Elda Santeiro Martinez, co-founder of Liga Contra El Cancer, was not about to bow to tradition — not when tradition conflicted with her goals.
In a story Coral Gables writer George Volsky wrote as the Florida correspondent for the New York Times in 1977, Santeiro Martinez was featured, along with other prominent Cuban society women, under the headline: “Cuban Women Shed Formerly Submissive Roles.”
At the time, Cuban women, according to Santeiro Martinez, challenged the traditional Latin concept that women should defer to men in all matters of importance.
“In Cuba, for example, if a young woman found out that her husband was unfaithful to her, she would run crying to her mother, who would comment sadly that, alas, all men do it. In Cuba mistresses were institutionalized; here we simply won’t stand for it,” she said.
Never miss a local story.
Sure enough, Santeiro Martinez, who died May 20 in Miami at age 77, feared no one.
“Whatever she put her mind to, she did it,” said son Jorge Romanach. When two beloved men in her life — the man who raised her as a father and her grandfather — got cancer, she realized her mission.
La Liga Contra El Cancer/League Against Cancer, a group founded and run by Cuban-Americans to support cancer patients and their families, was co-founded by Santeiro Martinez in 1975.
“She started the whole thing in our living room,” Romanach remembers of the family home in the Bay Point neighborhood of Miami.
After helping so many others beat cancer, Santeiro Martinez beat it herself 10 years ago following a diagnosis of Stage 4 cancer of the tongue. She died earlier this month after choking on food.
Santeiro Martinez, who worked for the Miami-Dade County School Board, was the League’s first general coordinator, followed by Lourdes Aguila. In a Miami Herald story in 1985, Aguila said that Miami had fine cancer research institutions, but that direct care for patients was lacking, hence the need for their group.
The most simple thing became the most joyous thing. My mother aimed to please and to make people feel welcome from any walk of life.
Jorge Romanach on his mother Elda Santeiro Martinez.
In the mid-1970s, Santeiro Martinez hosted a weekly TV series on behalf of the League for Channel 23 (now owned by Univision) and a telethon. The show’s tag line was Lo que es peor que el cáncer es el miedo al cáncer (What’s worse than cancer is the fear of cancer.)
Santeiro Martinez held her position with the League for two years and devoted her time to the Young Patronesses of the Opera (YPO), an arts group she served as president. She was also director of special events for the American Cancer Society. The latter group honored her in 1986 for her 15 years of service. She stepped down from the League when she remarried to devote time to her family.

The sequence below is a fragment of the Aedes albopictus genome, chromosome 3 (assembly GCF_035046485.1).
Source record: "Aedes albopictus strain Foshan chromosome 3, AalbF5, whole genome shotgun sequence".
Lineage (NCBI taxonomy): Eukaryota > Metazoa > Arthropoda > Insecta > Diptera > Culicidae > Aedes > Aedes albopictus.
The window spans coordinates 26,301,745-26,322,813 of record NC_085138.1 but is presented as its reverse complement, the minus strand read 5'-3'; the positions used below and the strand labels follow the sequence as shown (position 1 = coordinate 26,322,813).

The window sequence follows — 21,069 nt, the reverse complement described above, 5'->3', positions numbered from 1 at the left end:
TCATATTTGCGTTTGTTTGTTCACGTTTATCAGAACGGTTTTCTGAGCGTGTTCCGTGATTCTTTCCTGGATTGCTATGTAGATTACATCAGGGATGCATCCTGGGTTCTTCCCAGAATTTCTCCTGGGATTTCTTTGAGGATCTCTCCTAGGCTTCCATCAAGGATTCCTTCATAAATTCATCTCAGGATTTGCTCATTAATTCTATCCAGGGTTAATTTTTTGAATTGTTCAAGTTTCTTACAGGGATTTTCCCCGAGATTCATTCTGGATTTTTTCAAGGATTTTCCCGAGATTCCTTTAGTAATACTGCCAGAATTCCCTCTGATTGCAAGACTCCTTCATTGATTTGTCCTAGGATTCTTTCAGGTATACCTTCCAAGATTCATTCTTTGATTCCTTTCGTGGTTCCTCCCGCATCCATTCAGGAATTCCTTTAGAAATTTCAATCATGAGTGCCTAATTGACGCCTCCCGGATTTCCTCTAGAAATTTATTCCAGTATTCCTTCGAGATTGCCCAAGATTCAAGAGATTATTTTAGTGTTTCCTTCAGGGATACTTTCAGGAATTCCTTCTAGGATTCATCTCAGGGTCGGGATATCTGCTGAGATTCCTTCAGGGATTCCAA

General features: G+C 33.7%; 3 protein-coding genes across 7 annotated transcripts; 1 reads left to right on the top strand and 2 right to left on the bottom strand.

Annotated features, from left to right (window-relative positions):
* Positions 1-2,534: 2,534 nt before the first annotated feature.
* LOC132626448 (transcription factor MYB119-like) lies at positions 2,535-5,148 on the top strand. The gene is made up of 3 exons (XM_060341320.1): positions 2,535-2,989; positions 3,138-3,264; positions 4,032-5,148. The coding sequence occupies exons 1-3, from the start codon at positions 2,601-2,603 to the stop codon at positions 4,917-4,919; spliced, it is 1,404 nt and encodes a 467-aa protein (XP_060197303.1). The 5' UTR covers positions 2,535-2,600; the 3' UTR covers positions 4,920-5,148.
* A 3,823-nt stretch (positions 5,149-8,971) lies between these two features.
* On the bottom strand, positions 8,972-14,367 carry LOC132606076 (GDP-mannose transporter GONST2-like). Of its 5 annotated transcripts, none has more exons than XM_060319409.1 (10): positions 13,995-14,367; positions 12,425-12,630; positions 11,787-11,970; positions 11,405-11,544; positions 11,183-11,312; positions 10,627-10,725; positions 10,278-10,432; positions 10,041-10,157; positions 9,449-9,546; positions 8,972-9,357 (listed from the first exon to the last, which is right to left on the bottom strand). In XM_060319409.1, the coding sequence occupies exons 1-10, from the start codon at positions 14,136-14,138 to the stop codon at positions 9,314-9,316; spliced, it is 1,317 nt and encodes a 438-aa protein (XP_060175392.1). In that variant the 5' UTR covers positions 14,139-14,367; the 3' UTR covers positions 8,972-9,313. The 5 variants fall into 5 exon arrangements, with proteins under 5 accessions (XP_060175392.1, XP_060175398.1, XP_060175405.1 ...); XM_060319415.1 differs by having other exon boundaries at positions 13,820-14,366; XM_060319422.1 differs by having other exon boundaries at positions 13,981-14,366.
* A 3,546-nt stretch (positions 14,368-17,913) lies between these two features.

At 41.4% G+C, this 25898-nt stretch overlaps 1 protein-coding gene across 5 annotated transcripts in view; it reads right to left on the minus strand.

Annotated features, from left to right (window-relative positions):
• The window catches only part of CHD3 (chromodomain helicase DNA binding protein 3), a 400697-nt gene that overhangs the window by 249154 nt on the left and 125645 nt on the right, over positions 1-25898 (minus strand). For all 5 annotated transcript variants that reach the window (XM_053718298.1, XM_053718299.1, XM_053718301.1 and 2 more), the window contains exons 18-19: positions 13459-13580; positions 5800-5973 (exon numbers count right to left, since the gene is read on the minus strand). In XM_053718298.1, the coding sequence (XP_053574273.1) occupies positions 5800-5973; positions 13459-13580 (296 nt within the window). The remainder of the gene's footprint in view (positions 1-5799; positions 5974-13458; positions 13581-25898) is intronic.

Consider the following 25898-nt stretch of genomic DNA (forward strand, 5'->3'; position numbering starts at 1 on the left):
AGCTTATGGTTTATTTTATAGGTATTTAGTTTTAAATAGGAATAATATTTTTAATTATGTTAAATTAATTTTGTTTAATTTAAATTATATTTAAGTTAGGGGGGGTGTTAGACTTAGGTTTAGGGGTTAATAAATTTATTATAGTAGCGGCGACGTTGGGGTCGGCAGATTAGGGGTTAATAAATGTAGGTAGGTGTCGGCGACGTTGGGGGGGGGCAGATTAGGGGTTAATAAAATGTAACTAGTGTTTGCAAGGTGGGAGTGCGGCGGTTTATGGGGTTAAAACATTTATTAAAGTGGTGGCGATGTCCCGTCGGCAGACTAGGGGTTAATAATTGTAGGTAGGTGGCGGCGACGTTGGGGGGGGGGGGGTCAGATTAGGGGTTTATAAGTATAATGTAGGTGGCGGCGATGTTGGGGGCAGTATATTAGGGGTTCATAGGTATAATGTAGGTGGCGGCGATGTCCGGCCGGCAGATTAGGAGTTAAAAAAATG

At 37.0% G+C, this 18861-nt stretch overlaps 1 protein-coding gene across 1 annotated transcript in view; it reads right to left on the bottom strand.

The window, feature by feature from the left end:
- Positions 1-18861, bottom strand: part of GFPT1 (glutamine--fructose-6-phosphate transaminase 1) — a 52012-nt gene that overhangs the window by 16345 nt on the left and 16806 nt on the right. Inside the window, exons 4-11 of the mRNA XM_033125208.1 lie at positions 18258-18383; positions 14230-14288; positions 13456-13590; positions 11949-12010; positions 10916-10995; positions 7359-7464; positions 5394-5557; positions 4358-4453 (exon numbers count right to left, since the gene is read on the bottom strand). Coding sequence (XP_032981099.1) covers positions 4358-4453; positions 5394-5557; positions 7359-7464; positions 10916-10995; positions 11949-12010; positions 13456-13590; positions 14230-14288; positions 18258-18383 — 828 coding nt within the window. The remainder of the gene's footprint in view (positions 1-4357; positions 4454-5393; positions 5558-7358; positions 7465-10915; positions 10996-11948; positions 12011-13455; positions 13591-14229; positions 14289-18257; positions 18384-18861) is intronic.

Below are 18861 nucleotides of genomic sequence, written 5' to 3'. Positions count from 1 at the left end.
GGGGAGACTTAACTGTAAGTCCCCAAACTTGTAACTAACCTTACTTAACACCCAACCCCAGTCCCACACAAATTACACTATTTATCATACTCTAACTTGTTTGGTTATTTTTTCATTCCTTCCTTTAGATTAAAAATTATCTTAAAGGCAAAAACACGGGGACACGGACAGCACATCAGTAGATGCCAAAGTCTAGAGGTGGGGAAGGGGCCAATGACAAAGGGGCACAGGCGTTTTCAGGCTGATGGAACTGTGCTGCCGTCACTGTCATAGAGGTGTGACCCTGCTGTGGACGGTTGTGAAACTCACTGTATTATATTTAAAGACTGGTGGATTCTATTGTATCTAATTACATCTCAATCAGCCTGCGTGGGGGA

“There are moments in life when you have three necessary things: people skills, money and time available. I almost started the Hispanic social life here,” she told the Miami Herald in 1986.
“I think her proudest accomplishment was the League Against Cancer,” her son said of her philanthropic endeavors. “The YPO, she held that close, and she was very supportive of the arts … back in the day when Miami was tiny but it had big hitters.”
Along the way, Santeiro Martinez hosted galas for the groups she supported and raised funds for the United Way and Ermita de la Caridad. When Santeiro Martinez finally retired in 2001, then-Gov. Jeb Bush sent her a congratulatory letter that read, in part:
“From being a co-founder of La Liga Contra El Cancer, to leading the United Way School System Campaign every year (the largest in the country), to raising funds for various community based organizations, you have always been a pillar of strength and commitment. … You have always been working in the trenches for the betterment of our South Florida community,” Bush wrote.
Santeiro Martinez was born in Havana on Nov. 27, 1938. In the 1940s and ’50s she split her time between Miami and Cuba. She went to Mount Vernon College for Women, married and settled in Miami in 1960.
“Elda had splendid ideas and worked hard to see them to fruition. If Elda dreamed it, she could usually make it happen,” sister-in-law Ann Ahlf wrote of Santeiro Martinez, a woman who, she said, loved to entertain.
“Her dinners were spectacular. She could spend days making sure that the table was set exquisitely with the exact dinnerware, utensils, flowers, candles. Elda’s lovely artistic nature was reflected in all that she did.”
Santeiro Martinez is survived by her children John, Jorge and Alexander Romanach, six grandchildren and sister Elena Paulina Aleman. Services will be held at 10 a.m. Wednesday at St. Agnes Catholic Church, 100 Harbor Dr., Key Biscayne.